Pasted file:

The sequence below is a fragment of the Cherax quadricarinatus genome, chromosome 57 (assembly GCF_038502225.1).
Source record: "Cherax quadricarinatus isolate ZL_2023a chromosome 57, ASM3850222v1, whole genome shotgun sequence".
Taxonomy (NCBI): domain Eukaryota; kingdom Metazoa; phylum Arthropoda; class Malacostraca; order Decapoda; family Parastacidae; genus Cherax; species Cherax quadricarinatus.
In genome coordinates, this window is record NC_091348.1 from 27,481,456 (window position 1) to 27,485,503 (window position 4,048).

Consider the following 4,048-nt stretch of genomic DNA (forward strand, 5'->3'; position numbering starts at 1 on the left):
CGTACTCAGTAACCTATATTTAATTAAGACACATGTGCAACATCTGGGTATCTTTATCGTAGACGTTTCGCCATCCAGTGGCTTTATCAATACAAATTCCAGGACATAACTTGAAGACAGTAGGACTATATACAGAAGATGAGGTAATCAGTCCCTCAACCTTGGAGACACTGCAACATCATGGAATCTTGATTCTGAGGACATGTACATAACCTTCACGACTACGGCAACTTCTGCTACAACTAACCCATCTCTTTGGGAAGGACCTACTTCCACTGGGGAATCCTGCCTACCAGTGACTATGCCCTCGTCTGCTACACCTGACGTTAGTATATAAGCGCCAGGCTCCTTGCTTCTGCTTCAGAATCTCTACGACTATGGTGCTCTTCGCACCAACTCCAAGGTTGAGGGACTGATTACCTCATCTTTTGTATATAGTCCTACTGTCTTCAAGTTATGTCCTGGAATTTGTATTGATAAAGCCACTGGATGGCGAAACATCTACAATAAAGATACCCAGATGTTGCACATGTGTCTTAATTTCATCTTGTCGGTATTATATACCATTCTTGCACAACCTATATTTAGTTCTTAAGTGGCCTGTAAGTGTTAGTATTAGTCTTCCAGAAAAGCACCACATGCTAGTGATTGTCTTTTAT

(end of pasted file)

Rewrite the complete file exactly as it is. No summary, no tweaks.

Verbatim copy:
The sequence below is a fragment of the Cherax quadricarinatus genome, chromosome 57 (assembly GCF_038502225.1).
Source record: "Cherax quadricarinatus isolate ZL_2023a chromosome 57, ASM3850222v1, whole genome shotgun sequence".
Taxonomy (NCBI): domain Eukaryota; kingdom Metazoa; phylum Arthropoda; class Malacostraca; order Decapoda; family Parastacidae; genus Cherax; species Cherax quadricarinatus.
In genome coordinates, this window is record NC_091348.1 from 27,481,456 (window position 1) to 27,485,503 (window position 4,048).

Consider the following 4,048-nt stretch of genomic DNA (forward strand, 5'->3'; position numbering starts at 1 on the left):
CGTACTCAGTAACCTATATTTAATTAAGACACATGTGCAACATCTGGGTATCTTTATCGTAGACGTTTCGCCATCCAGTGGCTTTATCAATACAAATTCCAGGACATAACTTGAAGACAGTAGGACTATATACAGAAGATGAGGTAATCAGTCCCTCAACCTTGGAGACACTGCAACATCATGGAATCTTGATTCTGAGGACATGTACATAACCTTCACGACTACGGCAACTTCTGCTACAACTAACCCATCTCTTTGGGAAGGACCTACTTCCACTGGGGAATCCTGCCTACCAGTGACTATGCCCTCGTCTGCTACACCTGACGTTAGTATATAAGCGCCAGGCTCCTTGCTTCTGCTTCAGAATCTCTACGACTATGGTGCTCTTCGCACCAACTCCAAGGTTGAGGGACTGATTACCTCATCTTTTGTATATAGTCCTACTGTCTTCAAGTTATGTCCTGGAATTTGTATTGATAAAGCCACTGGATGGCGAAACATCTACAATAAAGATACCCAGATGTTGCACATGTGTCTTAATTTCATCTTGTCGGTATTATATACCATTCTTGCACAACCTATATTTAGTTCTTAAGTGGCCTGTAAGTGTTAGTATTAGTCTTCCAGAAAAGCACCACATGCTAGTGATTGTCTTTTAT